Once your breaking station is set up by your teachers here is my advice:

  1. Bow to the head table to show them respect. It is a way of saying thank you for their confidence in you that you can do this
  2. Place your front foot beside the supports holding your target. You should have practiced this many, many times before as you practiced aiming.
  3. Once your feet are set, focus on the target. While doing this, prepare your striking hand. Most people do “hammer fist” so clench your hand into proper position
  4. Align your hand to your target. Touch or hover over the target. Again see yourself breaking the target successfully. Some people now do a few practice swings.
  5. Pause, breathe, focus.

4) Strike

Remember when you practiced hitting the target? Coiling your body, rising then falling to strike the target, clenching your hammer fist, unleashing your hand at the last minute ….

After your approach and set up which may take 10 to 100 seconds or more, the strike happens in a flash.

Yes, you rise and coil your torso away from the target. Yes, your arm rises, hammer fist clenched. Your legs straighten and when you reach as high as you will go DO NOT PAUSE.

Part of the technique is to rise slowly and fall quickly, with no hesitation at the top of the rise.

Now for your shoulders.


When you drop, lead with your ELBOW. Yes, elbow. That way you prevent your hand from swinging low too soon. From my review of hundreds photos of board and brick breaks, the best position for your hand when you strike the target is when your hand is just below your elbow.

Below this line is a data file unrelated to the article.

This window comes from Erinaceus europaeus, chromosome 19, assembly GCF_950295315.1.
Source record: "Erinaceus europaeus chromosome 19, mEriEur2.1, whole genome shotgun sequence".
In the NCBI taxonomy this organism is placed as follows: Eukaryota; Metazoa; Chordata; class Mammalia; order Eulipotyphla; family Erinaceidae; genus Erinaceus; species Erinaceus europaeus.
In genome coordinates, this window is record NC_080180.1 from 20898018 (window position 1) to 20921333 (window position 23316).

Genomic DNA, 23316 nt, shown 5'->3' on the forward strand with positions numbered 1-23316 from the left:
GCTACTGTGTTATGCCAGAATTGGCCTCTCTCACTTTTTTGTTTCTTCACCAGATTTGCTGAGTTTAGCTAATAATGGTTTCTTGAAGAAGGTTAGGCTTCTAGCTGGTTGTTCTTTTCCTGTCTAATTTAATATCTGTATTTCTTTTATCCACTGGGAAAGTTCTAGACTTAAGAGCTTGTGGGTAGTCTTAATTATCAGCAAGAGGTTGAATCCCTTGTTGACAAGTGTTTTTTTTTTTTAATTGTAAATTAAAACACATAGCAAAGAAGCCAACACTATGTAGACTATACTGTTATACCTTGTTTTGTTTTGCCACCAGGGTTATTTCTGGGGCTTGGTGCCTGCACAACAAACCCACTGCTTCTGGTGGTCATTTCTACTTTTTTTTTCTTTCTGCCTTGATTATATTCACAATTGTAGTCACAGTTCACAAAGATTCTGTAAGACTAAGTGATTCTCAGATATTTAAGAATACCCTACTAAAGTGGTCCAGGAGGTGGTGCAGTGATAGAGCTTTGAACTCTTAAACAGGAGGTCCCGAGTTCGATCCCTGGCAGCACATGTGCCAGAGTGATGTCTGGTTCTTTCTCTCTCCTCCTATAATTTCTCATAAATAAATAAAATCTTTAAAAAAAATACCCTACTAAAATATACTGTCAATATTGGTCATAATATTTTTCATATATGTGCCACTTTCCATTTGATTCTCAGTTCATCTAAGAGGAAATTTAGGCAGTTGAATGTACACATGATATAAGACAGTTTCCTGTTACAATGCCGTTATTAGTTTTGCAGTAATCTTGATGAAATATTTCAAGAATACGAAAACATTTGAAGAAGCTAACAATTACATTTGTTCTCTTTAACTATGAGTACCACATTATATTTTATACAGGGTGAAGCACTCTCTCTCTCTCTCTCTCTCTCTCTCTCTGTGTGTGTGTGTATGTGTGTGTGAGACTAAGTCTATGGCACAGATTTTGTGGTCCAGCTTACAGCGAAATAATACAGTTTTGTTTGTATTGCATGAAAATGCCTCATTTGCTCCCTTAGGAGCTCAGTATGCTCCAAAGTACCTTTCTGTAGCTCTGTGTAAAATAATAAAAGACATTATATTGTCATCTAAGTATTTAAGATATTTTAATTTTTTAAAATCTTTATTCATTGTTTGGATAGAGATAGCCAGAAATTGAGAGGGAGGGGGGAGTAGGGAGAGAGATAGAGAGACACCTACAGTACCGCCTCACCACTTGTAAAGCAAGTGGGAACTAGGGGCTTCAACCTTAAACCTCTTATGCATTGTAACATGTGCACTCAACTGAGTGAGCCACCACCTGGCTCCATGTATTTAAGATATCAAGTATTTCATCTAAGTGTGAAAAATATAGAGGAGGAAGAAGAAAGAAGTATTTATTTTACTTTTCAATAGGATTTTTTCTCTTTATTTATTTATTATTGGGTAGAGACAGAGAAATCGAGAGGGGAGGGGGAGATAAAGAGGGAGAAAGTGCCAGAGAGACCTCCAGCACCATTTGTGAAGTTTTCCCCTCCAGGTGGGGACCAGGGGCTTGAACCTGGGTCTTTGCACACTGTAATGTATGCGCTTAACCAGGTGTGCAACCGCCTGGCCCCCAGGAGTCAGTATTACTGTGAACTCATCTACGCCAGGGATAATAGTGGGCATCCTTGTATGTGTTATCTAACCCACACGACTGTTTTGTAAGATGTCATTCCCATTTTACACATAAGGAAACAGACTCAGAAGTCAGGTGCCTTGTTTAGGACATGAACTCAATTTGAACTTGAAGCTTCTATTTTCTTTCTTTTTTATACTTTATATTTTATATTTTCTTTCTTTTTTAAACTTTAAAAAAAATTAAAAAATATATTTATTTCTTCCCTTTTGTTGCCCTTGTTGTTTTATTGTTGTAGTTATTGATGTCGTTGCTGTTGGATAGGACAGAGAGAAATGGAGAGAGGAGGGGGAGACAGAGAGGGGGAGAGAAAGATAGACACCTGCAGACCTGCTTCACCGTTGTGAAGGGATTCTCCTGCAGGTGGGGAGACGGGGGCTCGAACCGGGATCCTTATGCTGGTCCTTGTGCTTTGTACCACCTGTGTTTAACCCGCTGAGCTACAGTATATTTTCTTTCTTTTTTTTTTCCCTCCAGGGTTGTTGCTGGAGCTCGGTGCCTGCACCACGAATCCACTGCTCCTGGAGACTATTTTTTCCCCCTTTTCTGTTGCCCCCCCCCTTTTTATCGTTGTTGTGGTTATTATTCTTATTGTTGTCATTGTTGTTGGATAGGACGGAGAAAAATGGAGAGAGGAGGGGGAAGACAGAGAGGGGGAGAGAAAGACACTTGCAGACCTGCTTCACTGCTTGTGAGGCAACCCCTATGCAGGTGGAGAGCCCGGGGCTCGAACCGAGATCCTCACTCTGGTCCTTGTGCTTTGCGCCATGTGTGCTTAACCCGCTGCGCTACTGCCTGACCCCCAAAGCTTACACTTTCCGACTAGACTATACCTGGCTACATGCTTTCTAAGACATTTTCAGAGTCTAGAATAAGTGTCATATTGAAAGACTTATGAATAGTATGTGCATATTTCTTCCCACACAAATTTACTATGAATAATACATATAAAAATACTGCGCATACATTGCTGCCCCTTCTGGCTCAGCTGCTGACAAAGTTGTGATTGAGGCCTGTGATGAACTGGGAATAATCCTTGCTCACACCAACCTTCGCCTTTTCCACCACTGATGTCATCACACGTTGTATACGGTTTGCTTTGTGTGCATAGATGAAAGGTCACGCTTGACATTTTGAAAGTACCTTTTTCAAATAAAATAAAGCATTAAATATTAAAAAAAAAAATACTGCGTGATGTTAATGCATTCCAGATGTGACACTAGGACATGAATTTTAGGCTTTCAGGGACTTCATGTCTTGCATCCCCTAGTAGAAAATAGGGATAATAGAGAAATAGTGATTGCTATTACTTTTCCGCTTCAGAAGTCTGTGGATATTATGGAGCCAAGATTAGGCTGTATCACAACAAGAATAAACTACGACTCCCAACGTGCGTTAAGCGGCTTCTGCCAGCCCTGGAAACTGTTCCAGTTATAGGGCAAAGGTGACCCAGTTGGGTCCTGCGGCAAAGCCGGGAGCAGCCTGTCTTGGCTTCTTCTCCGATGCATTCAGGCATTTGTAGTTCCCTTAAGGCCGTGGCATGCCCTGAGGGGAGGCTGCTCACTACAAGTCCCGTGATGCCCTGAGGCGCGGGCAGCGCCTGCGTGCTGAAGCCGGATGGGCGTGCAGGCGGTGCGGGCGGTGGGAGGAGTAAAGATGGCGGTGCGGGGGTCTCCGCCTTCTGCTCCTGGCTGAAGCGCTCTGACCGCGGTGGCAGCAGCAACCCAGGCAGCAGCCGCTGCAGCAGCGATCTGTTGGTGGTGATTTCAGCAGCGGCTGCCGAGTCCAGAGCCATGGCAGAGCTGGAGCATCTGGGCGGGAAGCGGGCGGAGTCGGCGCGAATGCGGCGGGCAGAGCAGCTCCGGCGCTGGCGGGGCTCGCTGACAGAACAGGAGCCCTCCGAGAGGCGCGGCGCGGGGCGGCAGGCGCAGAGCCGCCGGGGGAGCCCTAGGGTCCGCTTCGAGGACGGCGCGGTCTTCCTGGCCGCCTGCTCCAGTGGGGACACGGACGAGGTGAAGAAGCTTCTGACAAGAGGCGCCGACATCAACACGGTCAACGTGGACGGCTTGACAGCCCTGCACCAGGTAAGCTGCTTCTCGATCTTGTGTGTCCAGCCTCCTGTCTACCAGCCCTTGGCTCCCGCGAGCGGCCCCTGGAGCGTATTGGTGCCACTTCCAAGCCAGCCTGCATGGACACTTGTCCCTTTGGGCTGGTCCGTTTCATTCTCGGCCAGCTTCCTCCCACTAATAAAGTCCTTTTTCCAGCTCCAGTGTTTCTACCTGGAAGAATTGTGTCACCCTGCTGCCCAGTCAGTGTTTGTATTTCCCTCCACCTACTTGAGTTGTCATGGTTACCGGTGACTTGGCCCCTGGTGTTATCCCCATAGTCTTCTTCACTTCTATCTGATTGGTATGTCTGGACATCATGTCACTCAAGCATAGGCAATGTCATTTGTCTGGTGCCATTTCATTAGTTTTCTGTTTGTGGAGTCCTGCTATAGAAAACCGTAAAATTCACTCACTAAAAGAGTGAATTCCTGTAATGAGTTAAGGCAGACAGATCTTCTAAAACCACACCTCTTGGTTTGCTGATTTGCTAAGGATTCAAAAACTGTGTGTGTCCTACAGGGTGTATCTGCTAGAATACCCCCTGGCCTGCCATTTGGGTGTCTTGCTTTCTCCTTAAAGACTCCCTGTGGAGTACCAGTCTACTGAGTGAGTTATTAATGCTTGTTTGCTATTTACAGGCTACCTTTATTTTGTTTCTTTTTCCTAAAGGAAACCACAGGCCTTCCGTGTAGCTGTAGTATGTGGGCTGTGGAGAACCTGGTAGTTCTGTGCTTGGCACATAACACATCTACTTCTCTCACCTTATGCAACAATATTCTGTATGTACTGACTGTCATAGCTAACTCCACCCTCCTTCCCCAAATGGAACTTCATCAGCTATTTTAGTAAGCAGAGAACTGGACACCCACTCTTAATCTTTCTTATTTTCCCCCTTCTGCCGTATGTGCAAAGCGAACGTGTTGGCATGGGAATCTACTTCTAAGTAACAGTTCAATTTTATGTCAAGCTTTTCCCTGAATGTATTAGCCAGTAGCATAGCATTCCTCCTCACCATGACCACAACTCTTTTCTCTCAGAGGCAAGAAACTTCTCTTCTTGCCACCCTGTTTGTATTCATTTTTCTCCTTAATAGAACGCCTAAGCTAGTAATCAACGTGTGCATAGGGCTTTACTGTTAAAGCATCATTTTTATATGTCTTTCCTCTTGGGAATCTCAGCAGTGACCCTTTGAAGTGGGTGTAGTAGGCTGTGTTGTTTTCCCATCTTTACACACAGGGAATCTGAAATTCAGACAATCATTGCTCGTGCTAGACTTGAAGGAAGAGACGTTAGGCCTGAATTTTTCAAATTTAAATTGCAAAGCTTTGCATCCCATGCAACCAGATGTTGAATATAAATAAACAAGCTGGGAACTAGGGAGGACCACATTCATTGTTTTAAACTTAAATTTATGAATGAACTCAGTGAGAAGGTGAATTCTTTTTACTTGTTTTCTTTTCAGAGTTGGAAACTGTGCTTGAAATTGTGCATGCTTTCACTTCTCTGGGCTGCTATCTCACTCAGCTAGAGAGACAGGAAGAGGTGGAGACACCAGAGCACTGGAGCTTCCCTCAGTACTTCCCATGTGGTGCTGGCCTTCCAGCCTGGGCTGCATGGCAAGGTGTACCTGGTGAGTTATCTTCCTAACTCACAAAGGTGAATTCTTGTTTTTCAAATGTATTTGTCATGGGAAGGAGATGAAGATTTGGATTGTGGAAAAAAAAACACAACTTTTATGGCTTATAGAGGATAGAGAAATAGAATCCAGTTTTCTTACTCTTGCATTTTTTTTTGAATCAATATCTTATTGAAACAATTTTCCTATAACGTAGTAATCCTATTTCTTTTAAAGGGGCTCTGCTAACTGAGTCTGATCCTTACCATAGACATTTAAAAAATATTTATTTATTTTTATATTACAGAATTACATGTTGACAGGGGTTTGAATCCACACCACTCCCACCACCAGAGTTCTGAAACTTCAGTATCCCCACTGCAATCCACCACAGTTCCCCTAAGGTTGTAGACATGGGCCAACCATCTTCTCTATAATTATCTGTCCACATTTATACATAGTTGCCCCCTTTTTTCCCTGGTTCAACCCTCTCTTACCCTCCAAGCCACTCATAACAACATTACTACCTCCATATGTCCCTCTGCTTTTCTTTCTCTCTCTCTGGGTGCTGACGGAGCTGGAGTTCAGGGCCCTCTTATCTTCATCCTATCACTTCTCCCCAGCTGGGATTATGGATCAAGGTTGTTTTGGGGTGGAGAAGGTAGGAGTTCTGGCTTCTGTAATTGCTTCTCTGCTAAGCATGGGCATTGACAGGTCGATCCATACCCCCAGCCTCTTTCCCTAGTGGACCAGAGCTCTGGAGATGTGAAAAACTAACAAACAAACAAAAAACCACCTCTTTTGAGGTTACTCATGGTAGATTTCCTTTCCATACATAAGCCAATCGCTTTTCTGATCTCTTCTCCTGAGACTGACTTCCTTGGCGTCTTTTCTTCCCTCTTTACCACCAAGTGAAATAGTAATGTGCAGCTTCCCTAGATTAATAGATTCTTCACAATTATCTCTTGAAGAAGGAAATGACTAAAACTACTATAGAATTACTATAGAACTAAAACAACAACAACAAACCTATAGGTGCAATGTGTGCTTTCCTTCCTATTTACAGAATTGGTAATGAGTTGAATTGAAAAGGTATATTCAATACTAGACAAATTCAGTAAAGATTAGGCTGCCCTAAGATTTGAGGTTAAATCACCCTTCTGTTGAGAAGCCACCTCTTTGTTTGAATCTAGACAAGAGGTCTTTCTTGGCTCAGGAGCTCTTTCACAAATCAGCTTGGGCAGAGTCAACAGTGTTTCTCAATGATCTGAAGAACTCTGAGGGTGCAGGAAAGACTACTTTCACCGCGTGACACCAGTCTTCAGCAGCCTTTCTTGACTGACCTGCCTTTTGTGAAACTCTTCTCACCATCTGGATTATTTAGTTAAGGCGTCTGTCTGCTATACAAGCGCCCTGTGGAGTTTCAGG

Like every break you have done so far, the target is actually in the way of your movement. You always go THROUGH the target, never stop at the target, as if the real target was 6 to 10 inches BELOW the strike point. This is a huge part of the breaking process.

As for your kyup … some people say you kyup before your strike. Others say after. Some say when you make contact. It is personal.

Whichever you choose, make sure it is a key part of your practice sessions. Improvising on the test day can result in you releasing energy before you want to.

No matter your style, the break is done when your hand has passed through the target, there are broken pieces of board or brick on the floor, you have screamed as loud as you can and the applause of your peers, friends, teachers and observers fills the school

5) After the break

To me this is where people show their true colours. You have succeeded, you are excited and want to celebrate. This is where your mental training needs to be demonstrated. After the break, stand up, come to attention and then bow to the head table to show respect. You may even say thank you. Yet you are still not done. Please clean up your mess. Other people will help yet these are your boards or cement pieces. Help pick them up, be an involved part of the community.

Now, with the broken pieces cleaned up, leave the mat and show respect to the next person preparing for their test. Don’t talk too loud too long. Your time to celebrate will come, just show discipline and respect for others around you.

Final Thought

Approaching the breaking process with discipline, planning and preparation will not just result in success at the break it will do something more important. You will be the black belt you have been training for.

May this have been of some help to you.

Kirby James, 2nd Dan Tae Kwon Do OMAC